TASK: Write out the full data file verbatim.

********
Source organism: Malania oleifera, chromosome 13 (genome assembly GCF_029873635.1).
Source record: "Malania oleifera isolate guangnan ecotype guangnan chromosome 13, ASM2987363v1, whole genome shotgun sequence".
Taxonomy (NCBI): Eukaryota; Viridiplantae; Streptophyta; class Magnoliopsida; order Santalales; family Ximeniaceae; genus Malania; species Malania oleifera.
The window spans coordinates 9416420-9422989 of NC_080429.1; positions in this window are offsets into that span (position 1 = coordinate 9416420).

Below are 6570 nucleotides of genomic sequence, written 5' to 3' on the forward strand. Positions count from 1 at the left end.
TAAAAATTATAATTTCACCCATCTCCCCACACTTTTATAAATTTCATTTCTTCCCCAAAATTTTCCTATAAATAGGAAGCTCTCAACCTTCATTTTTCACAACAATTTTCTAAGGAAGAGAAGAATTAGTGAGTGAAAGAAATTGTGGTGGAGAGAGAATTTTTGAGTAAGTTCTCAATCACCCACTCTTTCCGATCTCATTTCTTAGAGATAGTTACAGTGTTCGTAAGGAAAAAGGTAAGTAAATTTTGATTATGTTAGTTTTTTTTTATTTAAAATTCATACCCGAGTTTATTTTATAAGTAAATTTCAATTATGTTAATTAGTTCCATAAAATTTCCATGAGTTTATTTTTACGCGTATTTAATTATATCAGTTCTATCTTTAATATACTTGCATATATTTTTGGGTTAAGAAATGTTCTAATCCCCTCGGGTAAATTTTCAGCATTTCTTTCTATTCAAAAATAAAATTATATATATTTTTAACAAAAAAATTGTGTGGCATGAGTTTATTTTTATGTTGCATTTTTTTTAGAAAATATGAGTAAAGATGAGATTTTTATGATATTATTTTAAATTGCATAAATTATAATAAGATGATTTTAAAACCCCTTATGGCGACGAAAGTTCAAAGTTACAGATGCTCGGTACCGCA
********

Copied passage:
Source organism: Malania oleifera, chromosome 13 (genome assembly GCF_029873635.1).
Source record: "Malania oleifera isolate guangnan ecotype guangnan chromosome 13, ASM2987363v1, whole genome shotgun sequence".
Taxonomy (NCBI): Eukaryota; Viridiplantae; Streptophyta; class Magnoliopsida; order Santalales; family Ximeniaceae; genus Malania; species Malania oleifera.
The window spans coordinates 9416420-9422989 of NC_080429.1; positions in this window are offsets into that span (position 1 = coordinate 9416420).

Below are 6570 nucleotides of genomic sequence, written 5' to 3' on the forward strand. Positions count from 1 at the left end.
TAAAAATTATAATTTCACCCATCTCCCCACACTTTTATAAATTTCATTTCTTCCCCAAAATTTTCCTATAAATAGGAAGCTCTCAACCTTCATTTTTCACAACAATTTTCTAAGGAAGAGAAGAATTAGTGAGTGAAAGAAATTGTGGTGGAGAGAGAATTTTTGAGTAAGTTCTCAATCACCCACTCTTTCCGATCTCATTTCTTAGAGATAGTTACAGTGTTCGTAAGGAAAAAGGTAAGTAAATTTTGATTATGTTAGTTTTTTTTTATTTAAAATTCATACCCGAGTTTATTTTATAAGTAAATTTCAATTATGTTAATTAGTTCCATAAAATTTCCATGAGTTTATTTTTACGCGTATTTAATTATATCAGTTCTATCTTTAATATACTTGCATATATTTTTGGGTTAAGAAATGTTCTAATCCCCTCGGGTAAATTTTCAGCATTTCTTTCTATTCAAAAATAAAATTATATATATTTTTAACAAAAAAATTGTGTGGCATGAGTTTATTTTTATGTTGCATTTTTTTTAGAAAATATGAGTAAAGATGAGATTTTTATGATATTATTTTAAATTGCATAAATTATAATAAGATGATTTTAAAACCCCTTATGGCGACGAAAGTTCAAAGTTACAGATGCTCGGTACCGCA